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Ocean Surface Topography from Space
Development of Fully-Focused SAR Altimetry for Oceanographic Applications


Alejandro Egido - (University of Maryland, College Park)

This proposal is centered on developing critical SAR Altimetry aspects applicable to current and future altimetry missions such as, CryoSat-2, Sentinel-3 and Jason-CS/Sentinel-6. The ultimate goal of this project is to address key questions that still need to be answered to be able to optimize the use of this technology for oceanographic applications.

The work to be undertaken in this project leverages on and builds upon the proposing team’s expertise. Specifically, we have developed a novel data processing scheme to exploit both the intra-burst and inter-burst phase coherency of SAR Altimeters. Intra-burst phase coherency is widely known and routinely exploited by delay/Doppler altimeters, such as the CryoSat mission, and is planned for the Sentinel-3 and Jason-CS/Sentinel-6 missions as well. However, by accounting for the phase evolution of the scatterers in the scene, it is possible to correct the phase of the complex echoes along the aperture and focus for as long as the illumination time of a scatterer on the surface, thus reducing the achievable along-track resolution to the theoretical limit, equal to half the antenna length. We call this fully focused SAR (FF-SAR) altimetry. We have developed and demonstrated this technique with CryoSat-2 SAR mode data, but it is perfectly applicable to Sentinel-3 and Jason-CS/Sentinel-6.

The project will concentrate on three main aspects related to SAR Altimetry which are relevant for this particular NRA: Firstly, to determine an optimal coherent integration vs multi-looking strategy for SAR Altimeters; secondly, to develop an improved retracking methodology for partially specular surfaces; and thirdly, to develop a novel sea-sate bias model for SAR Altimetry. All these three key technical questions are of paramount importance to ensure the best possible estimation of geophysical parameters from SAR Altimeters and to guarantee seamless transition in the retrieval of sea surface height between the open-ocean and more complicated regions, such as the coastal areas and marginal ice zones. The project will conclude with the development of applications in the coastal zones, open ocean, and polar ocean. Finally, we will evaluate the performance of FF-SAR in comparison with conventional and delay/Doppler altimeters.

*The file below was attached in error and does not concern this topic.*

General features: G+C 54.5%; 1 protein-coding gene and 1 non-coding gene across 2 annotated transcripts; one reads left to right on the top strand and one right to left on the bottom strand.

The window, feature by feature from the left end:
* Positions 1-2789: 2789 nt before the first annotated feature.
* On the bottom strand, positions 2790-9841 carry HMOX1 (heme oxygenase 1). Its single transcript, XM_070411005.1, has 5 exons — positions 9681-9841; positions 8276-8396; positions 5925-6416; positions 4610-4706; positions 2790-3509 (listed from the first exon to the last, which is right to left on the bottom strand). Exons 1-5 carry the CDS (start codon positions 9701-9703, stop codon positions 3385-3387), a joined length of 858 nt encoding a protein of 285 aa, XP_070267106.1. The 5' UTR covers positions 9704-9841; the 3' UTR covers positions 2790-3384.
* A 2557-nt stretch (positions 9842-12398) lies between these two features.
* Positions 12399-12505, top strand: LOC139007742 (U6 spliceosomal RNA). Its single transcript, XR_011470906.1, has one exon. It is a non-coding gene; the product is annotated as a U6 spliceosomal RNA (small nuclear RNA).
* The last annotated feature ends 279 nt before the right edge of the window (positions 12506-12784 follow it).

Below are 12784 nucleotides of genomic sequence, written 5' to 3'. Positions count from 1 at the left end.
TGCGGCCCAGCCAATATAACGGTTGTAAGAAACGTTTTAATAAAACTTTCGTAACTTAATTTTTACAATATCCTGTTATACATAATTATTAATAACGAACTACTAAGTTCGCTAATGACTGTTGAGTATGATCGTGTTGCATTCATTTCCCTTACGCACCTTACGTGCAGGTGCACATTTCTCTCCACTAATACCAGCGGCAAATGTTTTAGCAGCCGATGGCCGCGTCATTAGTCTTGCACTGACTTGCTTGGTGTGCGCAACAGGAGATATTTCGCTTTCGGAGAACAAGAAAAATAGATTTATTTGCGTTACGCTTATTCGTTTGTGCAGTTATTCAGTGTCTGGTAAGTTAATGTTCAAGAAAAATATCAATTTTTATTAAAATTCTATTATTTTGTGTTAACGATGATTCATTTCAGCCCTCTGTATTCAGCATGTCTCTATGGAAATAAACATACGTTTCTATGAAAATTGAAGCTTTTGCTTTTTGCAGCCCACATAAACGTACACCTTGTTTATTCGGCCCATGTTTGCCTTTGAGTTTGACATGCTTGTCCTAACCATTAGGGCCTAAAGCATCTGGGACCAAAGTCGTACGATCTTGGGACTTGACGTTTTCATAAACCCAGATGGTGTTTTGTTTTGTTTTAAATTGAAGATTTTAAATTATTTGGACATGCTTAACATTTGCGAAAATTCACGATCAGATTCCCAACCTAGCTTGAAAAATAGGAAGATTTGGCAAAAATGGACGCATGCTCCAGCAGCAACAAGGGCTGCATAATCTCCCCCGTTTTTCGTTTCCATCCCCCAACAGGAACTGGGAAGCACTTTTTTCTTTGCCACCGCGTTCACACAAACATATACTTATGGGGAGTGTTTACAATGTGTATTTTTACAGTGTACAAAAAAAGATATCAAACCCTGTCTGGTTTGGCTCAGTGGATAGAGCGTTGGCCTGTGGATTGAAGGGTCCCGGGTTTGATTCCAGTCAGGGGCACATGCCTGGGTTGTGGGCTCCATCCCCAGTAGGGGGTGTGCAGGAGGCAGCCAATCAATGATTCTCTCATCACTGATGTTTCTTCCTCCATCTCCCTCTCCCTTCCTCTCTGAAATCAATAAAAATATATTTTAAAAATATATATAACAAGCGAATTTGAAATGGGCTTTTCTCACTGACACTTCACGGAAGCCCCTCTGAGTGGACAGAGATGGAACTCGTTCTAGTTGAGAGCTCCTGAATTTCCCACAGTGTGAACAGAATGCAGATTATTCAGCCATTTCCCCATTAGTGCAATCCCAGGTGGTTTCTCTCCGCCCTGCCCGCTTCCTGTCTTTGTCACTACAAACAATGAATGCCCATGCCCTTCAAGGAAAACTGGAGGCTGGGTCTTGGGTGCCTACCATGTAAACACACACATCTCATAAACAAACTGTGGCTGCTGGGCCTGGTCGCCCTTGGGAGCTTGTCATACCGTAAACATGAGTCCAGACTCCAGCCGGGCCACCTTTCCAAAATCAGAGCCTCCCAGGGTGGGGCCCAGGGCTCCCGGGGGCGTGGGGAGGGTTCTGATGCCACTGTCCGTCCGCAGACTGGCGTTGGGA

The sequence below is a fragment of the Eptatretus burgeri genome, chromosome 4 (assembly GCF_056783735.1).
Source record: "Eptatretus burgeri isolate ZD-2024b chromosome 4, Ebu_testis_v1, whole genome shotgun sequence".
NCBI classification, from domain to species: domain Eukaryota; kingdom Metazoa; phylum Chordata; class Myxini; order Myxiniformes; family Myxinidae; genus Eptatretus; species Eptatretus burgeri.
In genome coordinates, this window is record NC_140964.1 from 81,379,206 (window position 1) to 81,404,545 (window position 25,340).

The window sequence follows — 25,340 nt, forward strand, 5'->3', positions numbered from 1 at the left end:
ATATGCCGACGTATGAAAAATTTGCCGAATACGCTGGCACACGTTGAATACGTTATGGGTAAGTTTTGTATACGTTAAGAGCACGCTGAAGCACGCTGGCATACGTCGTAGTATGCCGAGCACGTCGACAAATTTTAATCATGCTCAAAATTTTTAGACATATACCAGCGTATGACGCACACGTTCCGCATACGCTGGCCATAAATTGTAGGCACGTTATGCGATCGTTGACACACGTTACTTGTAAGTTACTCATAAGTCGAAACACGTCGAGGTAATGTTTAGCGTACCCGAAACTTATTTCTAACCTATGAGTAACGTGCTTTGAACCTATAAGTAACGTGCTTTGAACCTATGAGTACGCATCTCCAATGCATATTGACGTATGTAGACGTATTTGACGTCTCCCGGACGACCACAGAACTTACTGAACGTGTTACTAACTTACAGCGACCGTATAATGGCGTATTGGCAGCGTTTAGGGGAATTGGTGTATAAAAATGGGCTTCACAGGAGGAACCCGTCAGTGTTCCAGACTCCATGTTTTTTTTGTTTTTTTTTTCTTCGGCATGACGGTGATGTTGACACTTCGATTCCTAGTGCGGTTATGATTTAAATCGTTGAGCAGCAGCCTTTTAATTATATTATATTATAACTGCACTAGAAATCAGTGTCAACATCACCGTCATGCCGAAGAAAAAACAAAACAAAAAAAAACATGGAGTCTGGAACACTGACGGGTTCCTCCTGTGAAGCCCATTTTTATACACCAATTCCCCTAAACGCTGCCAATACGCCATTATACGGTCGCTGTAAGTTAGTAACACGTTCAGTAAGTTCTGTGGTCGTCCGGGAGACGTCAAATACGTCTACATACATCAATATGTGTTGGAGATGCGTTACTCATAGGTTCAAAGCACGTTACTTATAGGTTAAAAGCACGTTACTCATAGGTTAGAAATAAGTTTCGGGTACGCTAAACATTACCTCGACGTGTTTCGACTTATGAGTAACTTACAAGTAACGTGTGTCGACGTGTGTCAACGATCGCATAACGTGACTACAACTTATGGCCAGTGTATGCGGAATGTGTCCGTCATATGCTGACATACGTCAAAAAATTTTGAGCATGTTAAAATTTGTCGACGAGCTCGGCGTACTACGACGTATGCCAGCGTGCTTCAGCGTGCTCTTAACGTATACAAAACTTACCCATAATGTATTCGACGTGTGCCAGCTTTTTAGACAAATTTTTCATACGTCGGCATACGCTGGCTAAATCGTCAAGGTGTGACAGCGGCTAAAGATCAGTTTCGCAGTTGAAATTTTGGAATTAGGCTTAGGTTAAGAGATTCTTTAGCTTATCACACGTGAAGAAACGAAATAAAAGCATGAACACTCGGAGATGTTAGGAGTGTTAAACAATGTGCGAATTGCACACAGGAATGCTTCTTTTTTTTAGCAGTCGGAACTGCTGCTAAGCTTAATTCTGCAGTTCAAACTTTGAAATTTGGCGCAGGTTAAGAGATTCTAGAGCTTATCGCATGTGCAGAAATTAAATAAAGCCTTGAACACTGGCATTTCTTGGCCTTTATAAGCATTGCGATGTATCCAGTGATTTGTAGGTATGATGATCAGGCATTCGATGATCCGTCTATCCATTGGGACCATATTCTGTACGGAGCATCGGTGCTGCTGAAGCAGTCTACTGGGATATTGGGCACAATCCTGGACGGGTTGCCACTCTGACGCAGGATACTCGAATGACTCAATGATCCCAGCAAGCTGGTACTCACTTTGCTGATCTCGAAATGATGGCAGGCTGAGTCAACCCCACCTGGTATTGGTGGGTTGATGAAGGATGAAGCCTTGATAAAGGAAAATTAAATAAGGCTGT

The work proposed here is therefore responsive to this NRA in the following solicited research topics: first and foremost, in providing expertise for the preparation of future altimetry missions, particularly Jason-CS/Sentinel-6; secondly, in providing a full characterization of sea-state bias for SAR altimeters; and finally, in providing support to complementary studies on coastal zones, and sea ice marginal zones.

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